(Kalikasan-PNE) also feared that grease money could be one of the factors why
the government is bent on pursuing the project.
"The most probable reason why the Arroyo government, particularly the
Department of Energy, is reviving the nuclear option is that it is a
multibillion dollar project where fat and grease money will come in from
foreign energy corporations and international financial institutions," said
Clemente Bautista of Kalikasan-PNE.
"We just need to recall that Marcos and his cronies are estimated to have
gotten $80 million in kickbacks.
With the current administration, that is said to be the most corrupt and with
many scams already under her name, the BNPP will just be another racket at the
expense of the safety of our people and environment," Bautista said.
Believing that a nuclear plant is the answer to the worldwide energy crisis in
1973, former Philippine strongman President Ferdinand Marcos ordered the
construction of the Bataan Nuclear Power Plant in 1976 at an initial cost of
$600 million. When it was completed in 1984, the cost jacked up to $2.3
It was built near major earthquake fault lines and close to the then dormant
Following the 1979 Three Mile Island accident in the United States,
construction on the BNPP was stopped, and a subsequent safety inquiry into the
plant revealed over 4,000 defects.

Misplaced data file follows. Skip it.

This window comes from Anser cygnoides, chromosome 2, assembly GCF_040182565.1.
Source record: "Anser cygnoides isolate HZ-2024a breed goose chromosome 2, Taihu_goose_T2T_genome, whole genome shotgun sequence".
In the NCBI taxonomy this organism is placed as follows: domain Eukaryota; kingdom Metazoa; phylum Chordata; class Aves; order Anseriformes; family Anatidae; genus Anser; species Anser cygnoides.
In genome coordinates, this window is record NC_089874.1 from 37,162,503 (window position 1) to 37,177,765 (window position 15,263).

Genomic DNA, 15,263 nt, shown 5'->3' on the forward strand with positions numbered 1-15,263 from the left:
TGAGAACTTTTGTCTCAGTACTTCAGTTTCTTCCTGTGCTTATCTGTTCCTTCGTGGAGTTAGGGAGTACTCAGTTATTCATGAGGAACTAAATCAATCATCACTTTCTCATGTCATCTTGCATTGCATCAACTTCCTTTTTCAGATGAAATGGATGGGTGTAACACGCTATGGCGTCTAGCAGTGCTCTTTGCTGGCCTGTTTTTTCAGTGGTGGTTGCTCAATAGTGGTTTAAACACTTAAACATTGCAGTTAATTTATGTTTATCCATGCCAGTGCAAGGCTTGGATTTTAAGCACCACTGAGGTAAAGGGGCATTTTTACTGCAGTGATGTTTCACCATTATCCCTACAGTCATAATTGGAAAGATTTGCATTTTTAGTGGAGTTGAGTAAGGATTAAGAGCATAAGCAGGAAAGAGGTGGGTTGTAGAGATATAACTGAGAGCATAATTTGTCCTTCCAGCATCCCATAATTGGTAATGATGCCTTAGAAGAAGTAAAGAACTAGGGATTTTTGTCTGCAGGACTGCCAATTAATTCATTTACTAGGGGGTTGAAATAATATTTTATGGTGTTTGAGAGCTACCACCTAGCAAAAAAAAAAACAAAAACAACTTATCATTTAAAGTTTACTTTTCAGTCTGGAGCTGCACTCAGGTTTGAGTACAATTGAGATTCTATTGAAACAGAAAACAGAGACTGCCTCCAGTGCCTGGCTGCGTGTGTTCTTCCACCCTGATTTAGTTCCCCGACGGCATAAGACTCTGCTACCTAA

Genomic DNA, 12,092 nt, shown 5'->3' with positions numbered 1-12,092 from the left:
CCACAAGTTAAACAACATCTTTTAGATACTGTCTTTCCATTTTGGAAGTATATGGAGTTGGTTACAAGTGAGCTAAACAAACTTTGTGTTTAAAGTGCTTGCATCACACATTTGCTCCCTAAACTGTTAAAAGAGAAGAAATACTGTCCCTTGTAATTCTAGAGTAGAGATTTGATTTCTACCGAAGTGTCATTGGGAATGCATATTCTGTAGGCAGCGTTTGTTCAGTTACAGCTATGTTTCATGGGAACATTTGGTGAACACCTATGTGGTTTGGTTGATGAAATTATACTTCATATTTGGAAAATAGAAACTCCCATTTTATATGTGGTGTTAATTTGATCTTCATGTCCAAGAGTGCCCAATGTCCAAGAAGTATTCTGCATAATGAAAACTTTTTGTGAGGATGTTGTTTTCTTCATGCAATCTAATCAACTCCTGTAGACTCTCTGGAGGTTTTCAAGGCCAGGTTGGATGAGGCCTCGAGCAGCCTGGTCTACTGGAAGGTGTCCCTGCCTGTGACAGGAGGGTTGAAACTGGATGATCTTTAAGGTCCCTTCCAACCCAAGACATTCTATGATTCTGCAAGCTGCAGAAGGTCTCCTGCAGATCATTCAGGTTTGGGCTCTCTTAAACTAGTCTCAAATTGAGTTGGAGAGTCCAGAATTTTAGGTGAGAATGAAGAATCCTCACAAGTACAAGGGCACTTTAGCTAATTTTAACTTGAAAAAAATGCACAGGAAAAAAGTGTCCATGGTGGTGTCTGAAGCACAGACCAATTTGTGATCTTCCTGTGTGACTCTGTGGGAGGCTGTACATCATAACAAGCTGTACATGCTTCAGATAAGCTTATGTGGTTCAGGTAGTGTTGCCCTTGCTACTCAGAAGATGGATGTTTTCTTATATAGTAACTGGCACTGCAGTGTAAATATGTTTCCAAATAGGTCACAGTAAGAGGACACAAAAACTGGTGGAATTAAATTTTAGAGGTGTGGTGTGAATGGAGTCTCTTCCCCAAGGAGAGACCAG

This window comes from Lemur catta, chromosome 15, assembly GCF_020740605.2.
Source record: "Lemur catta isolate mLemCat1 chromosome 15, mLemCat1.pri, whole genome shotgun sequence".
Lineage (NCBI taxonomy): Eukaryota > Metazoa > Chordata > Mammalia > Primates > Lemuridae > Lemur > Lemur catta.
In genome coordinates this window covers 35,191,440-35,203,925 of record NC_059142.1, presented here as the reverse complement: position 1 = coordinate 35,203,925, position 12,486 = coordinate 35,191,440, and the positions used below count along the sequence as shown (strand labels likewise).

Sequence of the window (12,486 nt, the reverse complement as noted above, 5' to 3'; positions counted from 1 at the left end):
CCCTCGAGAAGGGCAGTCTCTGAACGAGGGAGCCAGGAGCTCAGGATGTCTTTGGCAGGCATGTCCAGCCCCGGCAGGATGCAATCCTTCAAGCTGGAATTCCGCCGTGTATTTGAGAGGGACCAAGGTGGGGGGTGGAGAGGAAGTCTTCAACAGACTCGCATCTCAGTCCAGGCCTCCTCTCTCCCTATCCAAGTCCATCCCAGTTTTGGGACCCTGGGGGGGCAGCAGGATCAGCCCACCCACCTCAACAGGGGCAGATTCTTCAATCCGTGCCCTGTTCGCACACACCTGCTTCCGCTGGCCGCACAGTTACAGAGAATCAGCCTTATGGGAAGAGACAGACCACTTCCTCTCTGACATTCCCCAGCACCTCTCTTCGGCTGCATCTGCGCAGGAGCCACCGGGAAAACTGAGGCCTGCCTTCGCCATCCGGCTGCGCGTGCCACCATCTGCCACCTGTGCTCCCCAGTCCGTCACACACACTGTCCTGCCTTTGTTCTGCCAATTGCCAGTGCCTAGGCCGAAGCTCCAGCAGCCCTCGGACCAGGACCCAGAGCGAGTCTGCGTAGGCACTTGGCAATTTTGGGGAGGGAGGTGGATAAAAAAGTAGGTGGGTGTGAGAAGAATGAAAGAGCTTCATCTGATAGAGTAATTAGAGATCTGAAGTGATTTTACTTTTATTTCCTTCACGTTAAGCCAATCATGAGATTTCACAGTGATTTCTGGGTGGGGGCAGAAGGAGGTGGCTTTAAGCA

Even though the BNPP has never produced a single watt of electricity, the
Filipino people still paid a total of Php120 billion for principal and
interest since 1986, the same year when former President Corazon Aquino
declared BNPP unsafe.
Calls for the stoppage of the nuclear plant’s re-commissioning were earlier
brought forward by Balanga, Bataan Bishop Socrates Villegas and Manila
Auxiliary Bishop Broderick Pabillo who said that the plan would be met with
Villegas and Pabillo charged that the power plant poses undue risk to human
life with the Bataan prelate remarking that a mere congressional act cannot
make the BNPP safe.
Pabillo, who heads the Episcopal Commission on Social Action-Justice and Peace
of the Catholic Bishops’ Conference of the Philippines, revealed that the
nuclear power plant’s geographical location sits at the foot of Mount Natib, a
potentially active volcano. - GMANews.TV